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Subliminal Learning Demonstrated In Human Brain

ScienceDaily (Aug. 28, 2008) — Although the idea that

instrumental learning can occur subconsciously has been around
for nearly a century, it had not been unequivocally demonstrated.
Now, a new study published by Cell Press in the August 28 issue of
the journal Neuron used sophisticated perceptual masking,
computational modeling, and neuroimaging to show that
instrumental learning can occur in the human brain without
conscious processing of contextual cues.

"Humans frequently invoke an argument that their intuition can

result in a better decision than conscious reasoning," says lead
author Dr. Mathias Pessiglione from the Wellcome Trust Centre for
Neuroimaging at the University College London. "Such assertions
may rely on subconscious associative learning between subliminal
signals present in a given situation and choice outcomes." For
instance, a seasoned poker player may play more successfully
because of a learned association between monetary outcomes and
subliminal behavioral manifestations of their opponents.

To investigate this phenomenon, Dr. Pessiglione and colleagues

created visual cues from scrambled, novel, abstract symbols.
Visual awareness was assessed by displaying two of the masked
cues and asking subjects if they perceived any difference. "We
reasoned that if subjects were unable to correctly perceive any
difference between the masked cues, then they were also unable to
build conscious representations of cue-outcome associations,"
explains Dr. Pessiglione.

In the next set of experiments, subjects performed a subliminal

conditioning task that employed the same masking procedure, but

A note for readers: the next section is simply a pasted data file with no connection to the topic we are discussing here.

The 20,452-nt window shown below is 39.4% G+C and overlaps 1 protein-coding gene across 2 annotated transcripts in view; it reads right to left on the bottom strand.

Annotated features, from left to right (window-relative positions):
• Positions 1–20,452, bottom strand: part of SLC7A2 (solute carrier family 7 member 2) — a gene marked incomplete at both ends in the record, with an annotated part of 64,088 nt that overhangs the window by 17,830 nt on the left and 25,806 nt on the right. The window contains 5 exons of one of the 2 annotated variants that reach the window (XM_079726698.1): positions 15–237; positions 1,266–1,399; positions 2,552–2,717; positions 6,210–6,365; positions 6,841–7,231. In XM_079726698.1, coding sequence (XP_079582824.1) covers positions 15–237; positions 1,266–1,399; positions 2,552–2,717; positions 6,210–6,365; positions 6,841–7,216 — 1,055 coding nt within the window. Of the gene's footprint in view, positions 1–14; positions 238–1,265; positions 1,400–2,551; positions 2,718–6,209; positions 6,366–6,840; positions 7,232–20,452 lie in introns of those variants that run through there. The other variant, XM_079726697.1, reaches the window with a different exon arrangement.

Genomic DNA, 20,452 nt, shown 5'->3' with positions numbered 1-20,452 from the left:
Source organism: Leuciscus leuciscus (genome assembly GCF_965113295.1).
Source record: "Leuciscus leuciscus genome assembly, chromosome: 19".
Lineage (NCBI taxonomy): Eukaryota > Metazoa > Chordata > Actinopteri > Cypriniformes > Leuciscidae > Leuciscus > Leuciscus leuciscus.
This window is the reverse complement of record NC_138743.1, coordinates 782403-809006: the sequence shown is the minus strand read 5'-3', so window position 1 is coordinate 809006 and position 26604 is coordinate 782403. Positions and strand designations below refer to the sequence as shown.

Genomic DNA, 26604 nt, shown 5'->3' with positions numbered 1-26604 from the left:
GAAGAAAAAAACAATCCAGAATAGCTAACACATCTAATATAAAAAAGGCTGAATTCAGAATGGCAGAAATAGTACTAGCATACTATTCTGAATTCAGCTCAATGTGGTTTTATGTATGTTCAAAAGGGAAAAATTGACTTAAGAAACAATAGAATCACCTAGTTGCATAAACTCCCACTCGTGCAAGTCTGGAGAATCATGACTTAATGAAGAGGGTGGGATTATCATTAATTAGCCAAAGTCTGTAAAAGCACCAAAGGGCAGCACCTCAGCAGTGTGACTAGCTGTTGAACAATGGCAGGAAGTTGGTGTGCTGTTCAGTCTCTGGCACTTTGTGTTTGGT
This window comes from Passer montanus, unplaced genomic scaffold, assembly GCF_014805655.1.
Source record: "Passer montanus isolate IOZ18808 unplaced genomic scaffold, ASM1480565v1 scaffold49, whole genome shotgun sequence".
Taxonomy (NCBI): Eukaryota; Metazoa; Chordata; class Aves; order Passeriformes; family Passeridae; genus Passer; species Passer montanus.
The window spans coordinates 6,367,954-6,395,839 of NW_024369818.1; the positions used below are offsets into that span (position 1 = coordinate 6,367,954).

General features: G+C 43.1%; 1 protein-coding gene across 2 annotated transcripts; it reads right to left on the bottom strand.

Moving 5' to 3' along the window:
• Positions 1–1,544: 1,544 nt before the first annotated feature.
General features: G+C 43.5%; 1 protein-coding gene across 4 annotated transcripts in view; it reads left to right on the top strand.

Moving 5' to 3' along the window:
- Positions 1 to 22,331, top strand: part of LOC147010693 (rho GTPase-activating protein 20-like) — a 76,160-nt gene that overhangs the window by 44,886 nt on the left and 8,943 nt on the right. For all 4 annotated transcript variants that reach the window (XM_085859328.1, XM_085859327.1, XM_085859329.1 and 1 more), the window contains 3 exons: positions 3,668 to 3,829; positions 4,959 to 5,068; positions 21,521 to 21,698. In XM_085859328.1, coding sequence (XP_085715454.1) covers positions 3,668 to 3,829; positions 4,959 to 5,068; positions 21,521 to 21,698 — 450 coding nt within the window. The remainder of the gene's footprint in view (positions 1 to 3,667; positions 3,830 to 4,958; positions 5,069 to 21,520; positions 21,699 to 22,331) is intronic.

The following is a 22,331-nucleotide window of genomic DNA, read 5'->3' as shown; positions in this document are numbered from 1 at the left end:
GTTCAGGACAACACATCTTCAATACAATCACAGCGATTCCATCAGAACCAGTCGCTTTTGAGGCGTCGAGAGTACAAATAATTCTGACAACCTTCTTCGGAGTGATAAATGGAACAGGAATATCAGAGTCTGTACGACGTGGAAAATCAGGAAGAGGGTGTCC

the cues were now paired with monetary outcomes. Using this
methodology, the researchers observed that pairing rewards and
punishments guided behavioral responses and even conditioned
preferences for abstract cues that subjects could not consciously

The researchers collected scans of the brain, using functional

magnetic resonance imaging, to investigate the specific brain
circuitry that is linked to subliminal instrumental conditioning.
"The ventral striatum responded to subliminal cues and to visible
outcomes in a manner that closely approximates our computational
algorithm, expressing reward expected values and prediction
errors," says Dr. Pessiglione. "We conclude that, even without
conscious processing of contextual cues, our brain can learn their
reward value and use them to provide a bias on decision making."

The researchers include Mathias Pessiglione, University College

London, London, UK, INSERM U610, Universite´ Pierre et Marie
Curie, Paris, France; Predrag Petrovic, University College London,
London, UK Jean Daunizeau, University College London, London,
UK; Stefano Palminteri, INSERM U610, Universite´ Pierre et
Marie Curie, Paris, France; Raymond J. Dolan, University College
London, London, UKand Chris D. Frith, University College
London, London, UK.

Journal reference:

1. Mathias Pessiglione, Predrag Petrovic, Jean Daunizeau, Stefano

Palminteri, Raymond J. Dolan, and Chris D. Frith. Subliminal
Instrumental Conditioning Demonstrated in the Human
Brain. Neuron, 2008; 59: 561-567 [link]

Adapted from materials provided by Cell Press, via EurekAlert!, a

service of AAAS.